Spring is here and with it comes discussions of diseases, insect pests and weeds. The question on the minds of home gardeners is what to do to control pests. Proper identification is the first step to understanding how to control pests. Your local county extension agents are here to help you identify and manage pests in your garden. If you have a species of insect that is difficult to identify, specimens can be submitted to the University of Tennessee Soil, Plants and Pest Center in Nashville for a definitive identification.
After the pest has been identified, the next step is to determine control measures. It is important to consider the life cycle of the pest, type of plant and the degree of control you wish to reach. I always recommend using an integrated pest management approach to controlling pests.
Integrated pest management involves decreasing pest outbreaks and disease epidemics, environmental contamination and pest management costs. This is achieved by encouraging cultural methods, biological controls and low impact pesticides. Non-chemical methods involve promoting healthy plants via soil testing, choosing pest-resistant plants, irrigating properly and preparing a good site.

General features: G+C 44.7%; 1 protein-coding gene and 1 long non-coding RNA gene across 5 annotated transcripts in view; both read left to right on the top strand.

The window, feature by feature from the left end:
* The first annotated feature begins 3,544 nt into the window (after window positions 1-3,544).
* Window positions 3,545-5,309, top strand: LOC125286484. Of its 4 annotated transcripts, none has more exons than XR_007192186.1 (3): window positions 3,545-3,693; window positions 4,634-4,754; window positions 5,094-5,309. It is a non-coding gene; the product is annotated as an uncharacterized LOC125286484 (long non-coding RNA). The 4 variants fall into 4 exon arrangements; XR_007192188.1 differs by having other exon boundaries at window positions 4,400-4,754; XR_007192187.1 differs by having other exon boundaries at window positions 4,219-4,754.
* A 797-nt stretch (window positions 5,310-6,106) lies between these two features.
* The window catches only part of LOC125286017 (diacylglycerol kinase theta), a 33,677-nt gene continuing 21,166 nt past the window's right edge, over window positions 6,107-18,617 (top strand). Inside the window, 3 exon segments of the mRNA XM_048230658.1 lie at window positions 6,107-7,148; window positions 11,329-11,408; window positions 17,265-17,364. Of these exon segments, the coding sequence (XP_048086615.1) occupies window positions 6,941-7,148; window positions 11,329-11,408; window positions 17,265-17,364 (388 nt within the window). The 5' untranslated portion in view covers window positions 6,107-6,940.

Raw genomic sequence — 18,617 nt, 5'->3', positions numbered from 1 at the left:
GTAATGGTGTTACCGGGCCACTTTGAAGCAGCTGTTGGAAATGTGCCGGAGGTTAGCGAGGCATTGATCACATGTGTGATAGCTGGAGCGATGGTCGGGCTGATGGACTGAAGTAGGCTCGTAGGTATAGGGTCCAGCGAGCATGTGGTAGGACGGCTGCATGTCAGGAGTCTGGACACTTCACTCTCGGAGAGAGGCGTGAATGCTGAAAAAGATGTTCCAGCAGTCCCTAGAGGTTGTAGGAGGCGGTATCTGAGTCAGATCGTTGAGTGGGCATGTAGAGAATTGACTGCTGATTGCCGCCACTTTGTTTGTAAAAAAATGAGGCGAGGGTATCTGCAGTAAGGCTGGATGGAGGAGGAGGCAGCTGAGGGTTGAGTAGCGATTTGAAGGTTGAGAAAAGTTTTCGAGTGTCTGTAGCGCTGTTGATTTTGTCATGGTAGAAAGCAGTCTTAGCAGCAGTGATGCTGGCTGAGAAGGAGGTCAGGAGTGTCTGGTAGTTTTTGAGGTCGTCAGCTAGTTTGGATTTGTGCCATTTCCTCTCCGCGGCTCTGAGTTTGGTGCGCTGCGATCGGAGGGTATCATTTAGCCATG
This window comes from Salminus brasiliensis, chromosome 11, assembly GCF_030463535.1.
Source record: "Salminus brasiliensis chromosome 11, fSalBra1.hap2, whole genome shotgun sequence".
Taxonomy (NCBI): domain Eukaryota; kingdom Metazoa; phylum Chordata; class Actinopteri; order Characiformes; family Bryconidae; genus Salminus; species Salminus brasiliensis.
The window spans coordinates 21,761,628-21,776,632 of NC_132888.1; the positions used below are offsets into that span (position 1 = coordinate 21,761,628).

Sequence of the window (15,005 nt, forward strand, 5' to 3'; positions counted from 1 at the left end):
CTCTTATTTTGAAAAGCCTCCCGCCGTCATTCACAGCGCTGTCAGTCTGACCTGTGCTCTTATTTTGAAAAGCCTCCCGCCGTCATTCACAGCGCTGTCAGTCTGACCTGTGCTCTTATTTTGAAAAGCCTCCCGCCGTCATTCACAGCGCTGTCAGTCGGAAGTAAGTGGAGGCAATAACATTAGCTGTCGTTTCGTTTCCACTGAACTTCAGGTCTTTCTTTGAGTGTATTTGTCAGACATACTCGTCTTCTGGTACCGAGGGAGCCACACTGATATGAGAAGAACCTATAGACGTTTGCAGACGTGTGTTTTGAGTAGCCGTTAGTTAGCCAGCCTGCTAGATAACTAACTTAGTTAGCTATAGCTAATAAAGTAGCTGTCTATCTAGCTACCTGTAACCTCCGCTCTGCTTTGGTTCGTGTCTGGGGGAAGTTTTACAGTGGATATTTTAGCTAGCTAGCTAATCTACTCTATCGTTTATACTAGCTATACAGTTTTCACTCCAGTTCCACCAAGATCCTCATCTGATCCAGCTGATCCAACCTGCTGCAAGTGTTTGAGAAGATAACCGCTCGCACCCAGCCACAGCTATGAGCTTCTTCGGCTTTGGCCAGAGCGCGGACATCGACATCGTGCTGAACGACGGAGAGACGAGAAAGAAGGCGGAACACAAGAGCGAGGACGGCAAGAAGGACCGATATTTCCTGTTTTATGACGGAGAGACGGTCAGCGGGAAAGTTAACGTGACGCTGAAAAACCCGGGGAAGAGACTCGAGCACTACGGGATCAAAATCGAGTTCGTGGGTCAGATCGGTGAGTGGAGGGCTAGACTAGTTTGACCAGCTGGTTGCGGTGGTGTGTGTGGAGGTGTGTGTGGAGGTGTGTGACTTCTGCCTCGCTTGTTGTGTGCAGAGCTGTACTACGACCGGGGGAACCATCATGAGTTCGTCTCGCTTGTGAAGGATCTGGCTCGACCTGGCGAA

If a chemical is needed, use low impact pesticides. Insecticidal soaps and oils have contact activity and little residual. They are not toxic to pollinators after the spray dries. Bacillus Thuringiensis (also known as “Bt”) is a naturally occurring soil bacterium that can be used to control caterpillars. Be sure to read and follow label directions.
A common-sense approach to managing pests in the landscape will produce a happier, healthier garden. If you have any questions about identifying pests or choosing the appropriate control methods, please give me a call at 901-752-1207. I am happy to help!
Photo Credit: UT Extension; Julie Morgan TEMG2004; Clemson Extension.ed